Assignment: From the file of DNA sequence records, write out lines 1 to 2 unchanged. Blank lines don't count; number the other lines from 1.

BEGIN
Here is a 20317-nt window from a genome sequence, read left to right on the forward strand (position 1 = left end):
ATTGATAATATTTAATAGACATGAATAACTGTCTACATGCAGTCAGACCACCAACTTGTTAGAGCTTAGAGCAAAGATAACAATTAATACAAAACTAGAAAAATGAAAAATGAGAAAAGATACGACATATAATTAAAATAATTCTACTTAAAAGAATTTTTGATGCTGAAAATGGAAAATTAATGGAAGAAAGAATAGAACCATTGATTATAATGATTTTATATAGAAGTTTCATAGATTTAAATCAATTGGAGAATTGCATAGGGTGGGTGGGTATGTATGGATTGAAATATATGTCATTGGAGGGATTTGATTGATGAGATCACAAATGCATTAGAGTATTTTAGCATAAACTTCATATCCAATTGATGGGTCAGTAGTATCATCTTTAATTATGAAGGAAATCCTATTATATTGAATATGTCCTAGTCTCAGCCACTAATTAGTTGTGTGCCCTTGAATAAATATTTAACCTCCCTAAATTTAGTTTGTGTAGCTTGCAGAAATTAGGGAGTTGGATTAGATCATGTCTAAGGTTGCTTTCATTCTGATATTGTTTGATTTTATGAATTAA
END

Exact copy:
Here is a 20317-nt window from a genome sequence, read left to right on the forward strand (position 1 = left end):
ATTGATAATATTTAATAGACATGAATAACTGTCTACATGCAGTCAGACCACCAACTTGTTAGAGCTTAGAGCAAAGATAACAATTAATACAAAACTAGAAAAATGAAAAATGAGAAAAGATACGACATATAATTAAAATAATTCTACTTAAAAGAATTTTTGATGCTGAAAATGGAAAATTAATGGAAGAAAGAATAGAACCATTGATTATAATGATTTTATATAGAAGTTTCATAGATTTAAATCAATTGGAGAATTGCATAGGGTGGGTGGGTATGTATGGATTGAAATATATGTCATTGGAGGGATTTGATTGATGAGATCACAAATGCATTAGAGTATTTTAGCATAAACTTCATATCCAATTGATGGGTCAGTAGTATCATCTTTAATTATGAAGGAAATCCTATTATATTGAATATGTCCTAGTCTCAGCCACTAATTAGTTGTGTGCCCTTGAATAAATATTTAACCTCCCTAAATTTAGTTTGTGTAGCTTGCAGAAATTAGGGAGTTGGATTAGATCATGTCTAAGGTTGCTTTCATTCTGATATTGTTTGATTTTATGAATTAA